I accept the points made by the Opposition and recognise that they have paid tribute to the Government's determination in respect of costs. However, I must emphasise that we are currently transferring the existing structure of banking supervision from the Bank of England to the FSA and that we are in the process of a much bigger reform. We do not want to constrain the consultation that is to take place as we structure the FSA for the future, so I ask the House to reject the amendments.

Mr. Fallon

I have to say that I am somewhat disappointed, but first I want to correct the Economic Secretary on one small point. Time has passed more quickly than she thought: it is not 40 years since the last Bank of England Act was passed, but 51 years.

I am particularly disappointed that, from the point of view of the Government, the hon. Lady did not accept the principle underlying amendment No. 9. I do not believe that she addressed amendment No. 6 at all, although that omission might have been inadvertent. She may not be allowed to speak again, but I shall give way if she cares to intervene in my speech. I asked why schedule 6 alone was not subject to affirmative resolution. That would strengthen the statutory protection and give comfort to those who have to pay the fees, so there is a case for parliamentary scrutiny.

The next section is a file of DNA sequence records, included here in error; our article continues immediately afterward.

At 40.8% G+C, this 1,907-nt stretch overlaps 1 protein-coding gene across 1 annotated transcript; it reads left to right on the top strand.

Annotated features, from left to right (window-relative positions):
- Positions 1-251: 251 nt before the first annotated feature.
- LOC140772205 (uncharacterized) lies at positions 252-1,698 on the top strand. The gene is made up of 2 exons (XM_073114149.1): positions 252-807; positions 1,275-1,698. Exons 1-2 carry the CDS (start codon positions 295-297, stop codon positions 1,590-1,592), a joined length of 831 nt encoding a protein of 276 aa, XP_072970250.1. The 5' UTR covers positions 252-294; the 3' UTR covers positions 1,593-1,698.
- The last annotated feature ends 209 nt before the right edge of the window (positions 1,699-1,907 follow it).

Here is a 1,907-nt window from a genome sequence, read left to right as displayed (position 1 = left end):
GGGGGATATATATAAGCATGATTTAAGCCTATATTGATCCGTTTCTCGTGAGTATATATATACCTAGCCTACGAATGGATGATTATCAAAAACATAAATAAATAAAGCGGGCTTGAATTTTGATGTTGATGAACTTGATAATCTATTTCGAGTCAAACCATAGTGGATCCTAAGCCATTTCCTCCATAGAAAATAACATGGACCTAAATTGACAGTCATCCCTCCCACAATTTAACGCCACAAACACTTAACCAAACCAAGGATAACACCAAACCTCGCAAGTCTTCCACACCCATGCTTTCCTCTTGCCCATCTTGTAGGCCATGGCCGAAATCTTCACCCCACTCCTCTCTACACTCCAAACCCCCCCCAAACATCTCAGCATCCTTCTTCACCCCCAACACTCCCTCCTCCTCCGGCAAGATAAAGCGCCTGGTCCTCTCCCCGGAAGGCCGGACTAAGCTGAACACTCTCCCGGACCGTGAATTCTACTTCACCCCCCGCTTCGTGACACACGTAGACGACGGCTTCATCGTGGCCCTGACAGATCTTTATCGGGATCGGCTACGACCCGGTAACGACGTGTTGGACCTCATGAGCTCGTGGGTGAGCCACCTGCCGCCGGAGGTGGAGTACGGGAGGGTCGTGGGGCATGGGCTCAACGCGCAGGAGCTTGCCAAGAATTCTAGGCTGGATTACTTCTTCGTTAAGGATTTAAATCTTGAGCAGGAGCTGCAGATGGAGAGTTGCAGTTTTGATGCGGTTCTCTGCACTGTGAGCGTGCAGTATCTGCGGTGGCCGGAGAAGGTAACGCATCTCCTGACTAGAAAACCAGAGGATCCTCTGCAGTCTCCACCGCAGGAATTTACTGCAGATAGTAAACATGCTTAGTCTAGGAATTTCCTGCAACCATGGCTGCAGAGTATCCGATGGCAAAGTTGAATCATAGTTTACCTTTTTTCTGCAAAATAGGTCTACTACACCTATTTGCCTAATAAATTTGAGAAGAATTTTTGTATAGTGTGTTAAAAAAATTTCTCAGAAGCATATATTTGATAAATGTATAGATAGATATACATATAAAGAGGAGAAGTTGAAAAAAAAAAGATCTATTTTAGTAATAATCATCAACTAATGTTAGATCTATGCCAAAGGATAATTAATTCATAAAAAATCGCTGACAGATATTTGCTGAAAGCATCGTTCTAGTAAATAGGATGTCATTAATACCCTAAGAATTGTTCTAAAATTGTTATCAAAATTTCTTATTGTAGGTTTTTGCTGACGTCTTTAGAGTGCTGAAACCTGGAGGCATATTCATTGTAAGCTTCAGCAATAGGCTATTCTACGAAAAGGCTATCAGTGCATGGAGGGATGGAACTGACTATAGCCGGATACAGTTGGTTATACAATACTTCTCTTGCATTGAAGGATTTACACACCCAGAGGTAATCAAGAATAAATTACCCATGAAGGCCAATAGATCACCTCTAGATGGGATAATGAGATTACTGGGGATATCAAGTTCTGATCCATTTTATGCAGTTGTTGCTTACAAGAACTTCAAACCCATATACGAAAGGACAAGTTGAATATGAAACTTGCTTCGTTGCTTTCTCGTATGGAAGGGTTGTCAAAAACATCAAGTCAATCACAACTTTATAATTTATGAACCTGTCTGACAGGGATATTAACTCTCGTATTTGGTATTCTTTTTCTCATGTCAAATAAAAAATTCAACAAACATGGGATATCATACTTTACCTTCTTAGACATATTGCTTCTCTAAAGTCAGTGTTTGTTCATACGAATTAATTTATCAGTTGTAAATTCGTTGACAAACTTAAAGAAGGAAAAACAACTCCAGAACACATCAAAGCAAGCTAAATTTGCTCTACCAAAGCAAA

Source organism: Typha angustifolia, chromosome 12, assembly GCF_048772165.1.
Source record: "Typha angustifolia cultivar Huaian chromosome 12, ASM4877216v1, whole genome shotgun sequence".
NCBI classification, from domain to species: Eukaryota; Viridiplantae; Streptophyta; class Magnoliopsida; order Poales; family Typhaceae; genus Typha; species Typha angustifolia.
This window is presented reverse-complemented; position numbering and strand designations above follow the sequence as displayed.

Mrs. Liddell

I inadvertently missed out the references to schedule 6. I was conscious that colleagues on both sides of the House were beginning to look at the clock.